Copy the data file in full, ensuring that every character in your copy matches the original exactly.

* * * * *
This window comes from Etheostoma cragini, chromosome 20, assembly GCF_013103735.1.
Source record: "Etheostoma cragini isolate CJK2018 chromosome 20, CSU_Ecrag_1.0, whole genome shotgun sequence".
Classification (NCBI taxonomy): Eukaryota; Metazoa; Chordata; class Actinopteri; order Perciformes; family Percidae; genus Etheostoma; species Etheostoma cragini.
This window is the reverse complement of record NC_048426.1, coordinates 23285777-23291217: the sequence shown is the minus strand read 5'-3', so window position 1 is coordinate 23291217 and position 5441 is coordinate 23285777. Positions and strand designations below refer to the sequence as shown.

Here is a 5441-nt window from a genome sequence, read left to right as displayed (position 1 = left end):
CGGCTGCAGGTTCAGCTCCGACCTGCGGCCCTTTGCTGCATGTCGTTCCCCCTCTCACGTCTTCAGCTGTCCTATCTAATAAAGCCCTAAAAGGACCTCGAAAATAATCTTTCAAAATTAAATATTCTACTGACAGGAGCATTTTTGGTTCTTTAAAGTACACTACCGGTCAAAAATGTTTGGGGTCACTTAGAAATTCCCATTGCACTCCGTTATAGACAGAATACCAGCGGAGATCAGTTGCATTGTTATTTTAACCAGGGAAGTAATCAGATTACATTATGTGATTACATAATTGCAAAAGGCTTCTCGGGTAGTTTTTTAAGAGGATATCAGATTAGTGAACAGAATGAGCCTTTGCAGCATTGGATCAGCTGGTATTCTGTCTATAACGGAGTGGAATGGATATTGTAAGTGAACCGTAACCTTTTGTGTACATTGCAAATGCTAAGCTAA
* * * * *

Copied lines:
This window comes from Etheostoma cragini, chromosome 20, assembly GCF_013103735.1.
Source record: "Etheostoma cragini isolate CJK2018 chromosome 20, CSU_Ecrag_1.0, whole genome shotgun sequence".
Classification (NCBI taxonomy): Eukaryota; Metazoa; Chordata; class Actinopteri; order Perciformes; family Percidae; genus Etheostoma; species Etheostoma cragini.
This window is the reverse complement of record NC_048426.1, coordinates 23285777-23291217: the sequence shown is the minus strand read 5'-3', so window position 1 is coordinate 23291217 and position 5441 is coordinate 23285777. Positions and strand designations below refer to the sequence as shown.

Here is a 5441-nt window from a genome sequence, read left to right as displayed (position 1 = left end):
CGGCTGCAGGTTCAGCTCCGACCTGCGGCCCTTTGCTGCATGTCGTTCCCCCTCTCACGTCTTCAGCTGTCCTATCTAATAAAGCCCTAAAAGGACCTCGAAAATAATCTTTCAAAATTAAATATTCTACTGACAGGAGCATTTTTGGTTCTTTAAAGTACACTACCGGTCAAAAATGTTTGGGGTCACTTAGAAATTCCCATTGCACTCCGTTATAGACAGAATACCAGCGGAGATCAGTTGCATTGTTATTTTAACCAGGGAAGTAATCAGATTACATTATGTGATTACATAATTGCAAAAGGCTTCTCGGGTAGTTTTTTAAGAGGATATCAGATTAGTGAACAGAATGAGCCTTTGCAGCATTGGATCAGCTGGTATTCTGTCTATAACGGAGTGGAATGGATATTGTAAGTGAACCGTAACCTTTTGTGTACATTGCAAATGCTAAGCTAA